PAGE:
How many people really use DeFi?
Hype or HODL? SWIFT is not what you think it is. Plus! Off-topic: Catch the Wave
Howdy, it’s Pinotio from Pinotio.com!
This week I spent some time digging into how many users actually make use of DeFi — and I’ll share some cool charts right here in this post. I also dug in on the most used cryptos for transactions — but I’m saving that for next week.
On the agenda for today:
- 🤪 Hype or HODL — How many people really use DeFi?
- 🦅 SWIFT is not what you think it is
- 🌊 P.S. Off-topic: Catch the Wave
Hype or HODL: How many people really use DeFi?
Before you read on, take a pen or make a mental note of how many daily users you think there are of Uniswap — the automated exchange on Ethereum and a few other networks.
My initial guess… > 500,000 daily users… WRONG… by an order of magnitude!
Here’s a list of the top eleven dApps from Dapp.com, by user count:
The DeFi market of users is small. I bet if you looked at daily users of Coinbase and Binance the numbers would be much higher. In short, user experience matters and DeFi is quite technical. Some other interesting tit-bits:
- Games account for quite a few of the top use cases — makes sense.
- Interesting Uniswap v2 (an older algorithm) accounts for more volume than v3 (which, technically, should be more efficient) — I guess, in practise, it’s not — perhaps because it’s too complicated to understand for liquidity providers.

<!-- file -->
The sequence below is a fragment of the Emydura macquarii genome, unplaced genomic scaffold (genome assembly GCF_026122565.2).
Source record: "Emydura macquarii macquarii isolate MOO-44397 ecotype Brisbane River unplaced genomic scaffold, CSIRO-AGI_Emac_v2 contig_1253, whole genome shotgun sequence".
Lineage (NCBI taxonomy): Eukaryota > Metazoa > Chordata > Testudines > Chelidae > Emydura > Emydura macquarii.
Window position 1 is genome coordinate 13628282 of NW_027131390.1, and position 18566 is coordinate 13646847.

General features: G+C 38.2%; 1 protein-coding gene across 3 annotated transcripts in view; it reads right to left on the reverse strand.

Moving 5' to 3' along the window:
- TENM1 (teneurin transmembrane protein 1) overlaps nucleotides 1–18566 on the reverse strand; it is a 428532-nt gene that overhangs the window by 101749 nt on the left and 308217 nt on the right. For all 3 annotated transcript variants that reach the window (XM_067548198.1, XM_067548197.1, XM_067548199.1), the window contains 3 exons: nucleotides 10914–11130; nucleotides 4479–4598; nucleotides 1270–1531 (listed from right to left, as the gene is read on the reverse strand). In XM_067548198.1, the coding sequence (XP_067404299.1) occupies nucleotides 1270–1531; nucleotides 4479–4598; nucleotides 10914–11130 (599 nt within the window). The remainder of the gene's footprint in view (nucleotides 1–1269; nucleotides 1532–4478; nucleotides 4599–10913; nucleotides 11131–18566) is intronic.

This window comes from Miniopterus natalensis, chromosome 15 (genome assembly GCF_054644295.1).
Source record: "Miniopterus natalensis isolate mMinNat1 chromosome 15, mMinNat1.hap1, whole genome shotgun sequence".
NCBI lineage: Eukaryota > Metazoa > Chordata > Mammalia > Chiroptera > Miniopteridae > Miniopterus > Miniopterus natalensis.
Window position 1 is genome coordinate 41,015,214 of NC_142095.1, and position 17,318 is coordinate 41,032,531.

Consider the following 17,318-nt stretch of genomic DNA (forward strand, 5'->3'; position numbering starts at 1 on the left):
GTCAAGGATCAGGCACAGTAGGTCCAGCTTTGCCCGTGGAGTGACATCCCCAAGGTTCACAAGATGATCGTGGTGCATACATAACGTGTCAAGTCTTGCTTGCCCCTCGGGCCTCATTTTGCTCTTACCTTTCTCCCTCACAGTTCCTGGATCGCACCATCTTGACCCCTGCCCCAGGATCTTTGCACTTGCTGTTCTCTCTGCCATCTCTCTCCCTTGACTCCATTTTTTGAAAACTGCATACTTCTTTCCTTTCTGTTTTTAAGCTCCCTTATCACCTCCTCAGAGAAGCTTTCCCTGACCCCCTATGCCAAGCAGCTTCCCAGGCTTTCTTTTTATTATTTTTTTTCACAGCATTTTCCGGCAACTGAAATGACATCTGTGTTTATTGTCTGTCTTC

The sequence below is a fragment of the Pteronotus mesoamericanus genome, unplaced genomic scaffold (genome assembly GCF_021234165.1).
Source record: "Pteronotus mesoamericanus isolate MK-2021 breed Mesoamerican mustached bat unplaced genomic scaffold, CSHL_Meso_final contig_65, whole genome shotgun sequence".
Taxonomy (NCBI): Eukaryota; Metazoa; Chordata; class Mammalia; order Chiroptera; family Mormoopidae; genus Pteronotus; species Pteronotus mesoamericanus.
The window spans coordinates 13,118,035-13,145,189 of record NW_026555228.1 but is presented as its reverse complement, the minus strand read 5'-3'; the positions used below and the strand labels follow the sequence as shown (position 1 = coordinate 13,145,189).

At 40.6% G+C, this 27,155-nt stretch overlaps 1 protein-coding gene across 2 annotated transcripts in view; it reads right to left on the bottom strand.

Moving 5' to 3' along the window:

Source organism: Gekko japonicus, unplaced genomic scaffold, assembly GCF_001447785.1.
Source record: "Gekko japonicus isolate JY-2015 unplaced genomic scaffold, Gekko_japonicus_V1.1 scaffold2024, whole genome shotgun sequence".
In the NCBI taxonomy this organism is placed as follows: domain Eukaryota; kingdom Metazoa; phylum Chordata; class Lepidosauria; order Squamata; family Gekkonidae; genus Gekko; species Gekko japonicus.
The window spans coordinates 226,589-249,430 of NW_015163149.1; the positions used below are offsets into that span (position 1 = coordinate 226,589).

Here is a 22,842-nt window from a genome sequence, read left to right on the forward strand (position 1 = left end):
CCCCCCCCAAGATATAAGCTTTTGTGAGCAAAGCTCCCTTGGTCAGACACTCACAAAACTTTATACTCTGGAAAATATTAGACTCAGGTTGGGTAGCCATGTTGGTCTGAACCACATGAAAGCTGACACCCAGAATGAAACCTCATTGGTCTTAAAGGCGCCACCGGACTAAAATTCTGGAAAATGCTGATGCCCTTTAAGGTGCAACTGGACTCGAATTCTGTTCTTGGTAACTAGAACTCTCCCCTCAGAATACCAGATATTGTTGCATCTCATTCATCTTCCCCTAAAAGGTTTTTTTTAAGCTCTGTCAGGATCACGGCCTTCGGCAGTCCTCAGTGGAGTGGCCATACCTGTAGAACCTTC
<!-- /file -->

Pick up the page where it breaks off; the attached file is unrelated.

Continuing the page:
So, is DeFi hype or HODL?
Supporting the HODL thesis we have:
- DeFi provides (somewhat) censorship-resistant access to tokens and games. There is no KYC like Coinbase and other centralised services.
- DeFi provides an interoperable layer for tokens/information — boosting competition. If people stop trusting a centralised service, they have the option to transfer their assets to another (in principle).
- DeFi can be used in the background of an app, but the consumer doesn’t need to understand the details. This is the DeFi Mullet (e.g. Coinbase in the front and DeFi in the back) type of approach. I think “DeFi Mullet” sounds good, but it’s still early to see whether companies will stick with using DeFi in the back end or tend to move towards more closed back-ends.
On the hype side:
- DeFi lacks the size of liquidity of many CEXes (although can have more liquidity on specific and more obscure tokens). This makes DeFi less efficient for exchanges (on top of the fact that CEXs can avoid gas fees since transactions only occur on their internal ledger).
- DeFi lacks high quality user experience like Venmo or Revolut or OpenSea.
Overall, I lean towards HODL (and I do HODL Eth) because I see a meaningful chance that DeFi will offer at least some useful tools — primarily due to being open source and censorship-resistant.
SWIFT is not what you think it is
Over the past week, certain Russian banks have been cut off from SWIFT international payments. At first glance, it would seem SWIFT is some kind of payment network, perhaps like Mastercard. Not quite.
Patrick McKenzie explains swift very nicely in this post, but let me give you the quick summary here:
- Swift doesn’t move money. Instead, it is a secure messaging system between banks allowing them to make agreements to debit certain accounts and credit others.
- International payments typically don’t involve money actually moving internationally. Instead, a Japanese bank might hold dollars in a US account at, say, JP Morgan. The Japanese bank “moves” money by asking JP Morgan to debit or credit their US bank account. This “ask” is done over a messaging system such as SWIFT).
- In short, blocking Russian banks from SWIFT doesn’t stop them from communicating with foreign banks, but it stops them from using the SWIFT messaging system.
That’s it for this week folks! Pinotio
P.S. Off-Topic: Catch the Wave
Very cool surfing video on Instagram.